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Celebrini set to for NHL draft after taking road less-travelled


LAS VEGAS — Rick Celebrini and his family had a decision to make.

The well-known physiotherapist in the Vancouver area, with a resume that included working alongside Canadian Olympians, basketball icon Steve Nash, the NHL's Canucks and Major League Soccer's Whitecaps, was weighing two NBA job offers in 2018.

The Golden State Warriors and the San Antonio Spurs.

There was plenty to consider — including hockey.

Macklin Celebrini, the second of Rick and wife Robyn's four children, was a budding star. What would a warmer climate do for the youngster's development?

"We visited San Antonio," Rick Celebrini recalled. "There's no real youth hockey."

He reached out to San Jose Sharks defenceman and former client Brent Burns to ask about the San Francisco Bay Area.

Burns spoke highly of the Jr. Sharks program. Celebrini got in touch to ensure Macklin could play up a year.

"It was important he be challenged," Rick said. "It was a good group."

That made things easier. The Warriors were the choice. The family would relocate to California.

Some six years later, the Celebrinis will be in sizzling Las Vegas to watch Macklin live out his dream.

The star centre from Boston University is expected to be selected by San Jose, the team from what amounts to his second hometown, with the No. 1 pick Friday at the NHL draft inside the glitzy Sphere auditorium.

"I'm nervous, I'm excited," Macklin Celebrini said. "I have different emotions about it. I'm looking forward to it, though. People say, 'Enjoy it, only happens once in your life.'

"I'm really going to."

Celebrini, who turned 18 this month, became the youngest-ever winner of the Hobey Baker Award when he was named the NCAA's top player in 2023-24 after putting up 32 goals and 64 points in 38 contests.

"The physicality of the play, the maturity of the game," the six-foot, 190-pound forward said when asked why he chose U.S. college hockey over Canadian major junior. "Playing against those older guys … you can't really get away with a lot."

Despite missing his friends following the move from North Vancouver, B.C., Celebrini said being around the Warriors helped push him.

Not every kid gets to watch NBA stars Stephen Curry, Kevin Durant, Draymond Green and Klay Thompson go about their business on a daily basis.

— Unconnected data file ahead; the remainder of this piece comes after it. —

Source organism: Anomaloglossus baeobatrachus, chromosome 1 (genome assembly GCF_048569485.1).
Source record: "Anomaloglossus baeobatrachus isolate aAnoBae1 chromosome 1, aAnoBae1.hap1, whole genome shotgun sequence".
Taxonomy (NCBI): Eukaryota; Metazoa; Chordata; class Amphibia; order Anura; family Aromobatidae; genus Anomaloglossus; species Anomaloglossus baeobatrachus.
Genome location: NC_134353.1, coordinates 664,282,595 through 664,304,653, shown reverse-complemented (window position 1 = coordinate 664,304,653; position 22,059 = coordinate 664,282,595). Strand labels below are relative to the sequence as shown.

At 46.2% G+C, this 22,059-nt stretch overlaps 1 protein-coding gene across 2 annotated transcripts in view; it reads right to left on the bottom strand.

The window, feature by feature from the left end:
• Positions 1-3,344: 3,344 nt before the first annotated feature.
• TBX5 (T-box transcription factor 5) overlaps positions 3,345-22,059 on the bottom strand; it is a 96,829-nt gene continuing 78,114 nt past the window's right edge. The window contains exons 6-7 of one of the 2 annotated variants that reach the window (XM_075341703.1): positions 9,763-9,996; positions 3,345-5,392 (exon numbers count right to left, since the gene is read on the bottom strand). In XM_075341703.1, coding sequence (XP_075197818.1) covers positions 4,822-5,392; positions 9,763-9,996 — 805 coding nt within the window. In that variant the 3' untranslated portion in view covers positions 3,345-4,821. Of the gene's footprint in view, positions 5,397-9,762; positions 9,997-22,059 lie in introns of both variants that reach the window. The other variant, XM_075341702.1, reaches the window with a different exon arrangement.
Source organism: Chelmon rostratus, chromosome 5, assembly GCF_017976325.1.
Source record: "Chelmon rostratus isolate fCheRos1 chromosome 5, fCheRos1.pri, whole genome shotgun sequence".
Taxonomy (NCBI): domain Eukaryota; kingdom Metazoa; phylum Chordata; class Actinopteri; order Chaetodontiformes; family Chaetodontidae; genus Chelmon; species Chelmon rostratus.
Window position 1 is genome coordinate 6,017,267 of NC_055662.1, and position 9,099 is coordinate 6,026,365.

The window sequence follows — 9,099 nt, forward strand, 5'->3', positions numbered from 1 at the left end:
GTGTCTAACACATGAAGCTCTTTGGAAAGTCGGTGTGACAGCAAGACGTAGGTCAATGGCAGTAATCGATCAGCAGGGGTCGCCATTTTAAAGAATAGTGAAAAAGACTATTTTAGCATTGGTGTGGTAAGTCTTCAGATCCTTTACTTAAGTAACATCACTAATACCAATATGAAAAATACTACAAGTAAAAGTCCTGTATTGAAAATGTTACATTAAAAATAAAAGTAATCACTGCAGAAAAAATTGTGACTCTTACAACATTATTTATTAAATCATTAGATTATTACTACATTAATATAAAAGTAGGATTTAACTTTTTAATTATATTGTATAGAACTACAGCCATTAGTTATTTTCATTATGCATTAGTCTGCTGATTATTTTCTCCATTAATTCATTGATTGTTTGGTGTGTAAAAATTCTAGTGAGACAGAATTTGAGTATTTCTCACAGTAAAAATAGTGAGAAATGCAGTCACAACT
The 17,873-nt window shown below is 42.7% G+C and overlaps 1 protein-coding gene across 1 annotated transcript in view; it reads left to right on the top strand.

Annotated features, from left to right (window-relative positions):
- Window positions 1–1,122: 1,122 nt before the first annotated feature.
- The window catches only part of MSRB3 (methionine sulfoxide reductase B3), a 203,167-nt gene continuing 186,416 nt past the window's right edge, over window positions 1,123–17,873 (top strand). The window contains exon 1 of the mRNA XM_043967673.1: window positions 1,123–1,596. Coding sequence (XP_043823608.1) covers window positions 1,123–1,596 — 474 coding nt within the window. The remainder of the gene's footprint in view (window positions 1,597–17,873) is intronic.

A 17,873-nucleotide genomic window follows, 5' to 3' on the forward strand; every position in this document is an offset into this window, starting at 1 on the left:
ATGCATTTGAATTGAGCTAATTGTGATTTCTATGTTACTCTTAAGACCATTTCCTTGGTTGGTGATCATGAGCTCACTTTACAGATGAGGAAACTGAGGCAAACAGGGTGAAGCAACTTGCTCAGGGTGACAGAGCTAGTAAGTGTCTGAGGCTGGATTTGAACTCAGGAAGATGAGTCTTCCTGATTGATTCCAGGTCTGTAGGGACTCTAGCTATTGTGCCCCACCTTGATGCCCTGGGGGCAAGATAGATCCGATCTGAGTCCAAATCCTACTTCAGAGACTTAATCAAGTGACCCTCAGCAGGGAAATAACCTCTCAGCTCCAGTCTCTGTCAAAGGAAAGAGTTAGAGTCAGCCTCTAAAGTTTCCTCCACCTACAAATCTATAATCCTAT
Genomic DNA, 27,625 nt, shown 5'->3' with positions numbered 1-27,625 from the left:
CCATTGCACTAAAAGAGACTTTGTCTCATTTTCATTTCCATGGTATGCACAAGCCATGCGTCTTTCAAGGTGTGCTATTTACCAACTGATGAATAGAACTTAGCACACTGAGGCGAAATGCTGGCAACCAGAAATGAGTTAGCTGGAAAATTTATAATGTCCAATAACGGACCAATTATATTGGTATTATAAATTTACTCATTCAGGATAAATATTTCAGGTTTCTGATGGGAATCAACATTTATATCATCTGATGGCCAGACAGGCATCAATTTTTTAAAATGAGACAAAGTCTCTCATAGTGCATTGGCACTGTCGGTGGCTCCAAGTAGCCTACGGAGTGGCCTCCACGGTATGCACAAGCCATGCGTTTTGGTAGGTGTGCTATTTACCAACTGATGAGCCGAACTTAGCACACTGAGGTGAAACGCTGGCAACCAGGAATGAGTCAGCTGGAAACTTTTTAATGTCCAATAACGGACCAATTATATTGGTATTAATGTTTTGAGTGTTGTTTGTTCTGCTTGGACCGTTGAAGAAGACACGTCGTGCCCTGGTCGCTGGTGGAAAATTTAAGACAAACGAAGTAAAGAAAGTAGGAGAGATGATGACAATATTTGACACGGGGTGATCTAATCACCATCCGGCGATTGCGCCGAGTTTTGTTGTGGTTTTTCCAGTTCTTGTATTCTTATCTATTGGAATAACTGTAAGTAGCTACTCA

"Just seeing the different things they do to prepare themselves, prepare their bodies," said Celebrini, who again hit the road to play at Shattuck-St. Mary's School, Sidney Crosby's Minnesota alma mater, with older brother Aiden after one season with the Jr. Sharks.

Dad said Macklin's sports osmosis started even further back when he used to witness Nash — a future Hall of Famer — go through gruelling summer training sessions while he played off to the side.

"And then my work with the Whitecaps and the Canucks," said Rick Celebrini, the Warriors' vice-president of player health and performance. "Seeing how these guys prepare, how these guys train, the hard work that goes into it — not just when the lights are on and the TV cameras are on."

Macklin and Aiden, his teammate at Boston University and a Canucks draft pick, then really started to pay attention on their own hanging around Golden State's practice facility.

"That key time in an athlete's development," Rick said. "An incredible motivating and educational opportunity."

There was also plenty of education growing up in Greater Vancouver. Rick, who along with Robyn was a soccer player, said it didn't take long to realize Macklin thought hockey differently.

"I'm sure he picked it up watching TV," Rick said of one standout sequence. "But he's looking at the score clock, he's looking at bench, he's directing his guys at the faceoff.

"They were five years old. Like, that's ridiculous."

And as the hockey got more serious, so did Macklin.

"Ultracompetitive," Rick said. "A kid is better than him, he's going to try to keep raising his game and practice more. Whether it's an individual or a team, he's always looking to beat the next best."

That goes back to his days at the North Shore Winter Club — the family's North Star for many years.

Connor Bedard, who went No. 1 to the Chicago Blackhawks a year ago, just so happened to be one of the kids kicking around the North Vancouver institution.

"Connor was a big influence on Mac," said the elder Celebrini. "And hopefully Mac was a good influence on Connor. They created a situation where they pushed each other and competed."

Rick Celebrini has watched plenty of athletes prepare and perform under a microscope.

Macklin's run through a gauntlet that's included the world junior hockey championship, the NCAA Frozen Four tournament and the NHL draft combine has impressed the family patriarch.

"Extremely proud of how he's handled all the pressure," Rick said. "Answered all the questions, conducted himself in a respectful, humble manner. It's been a lot.

"He'll be exhausted at the end of it all."

Then the training starts anew.

This report by The Canadian Press was first published June 27, 2024.


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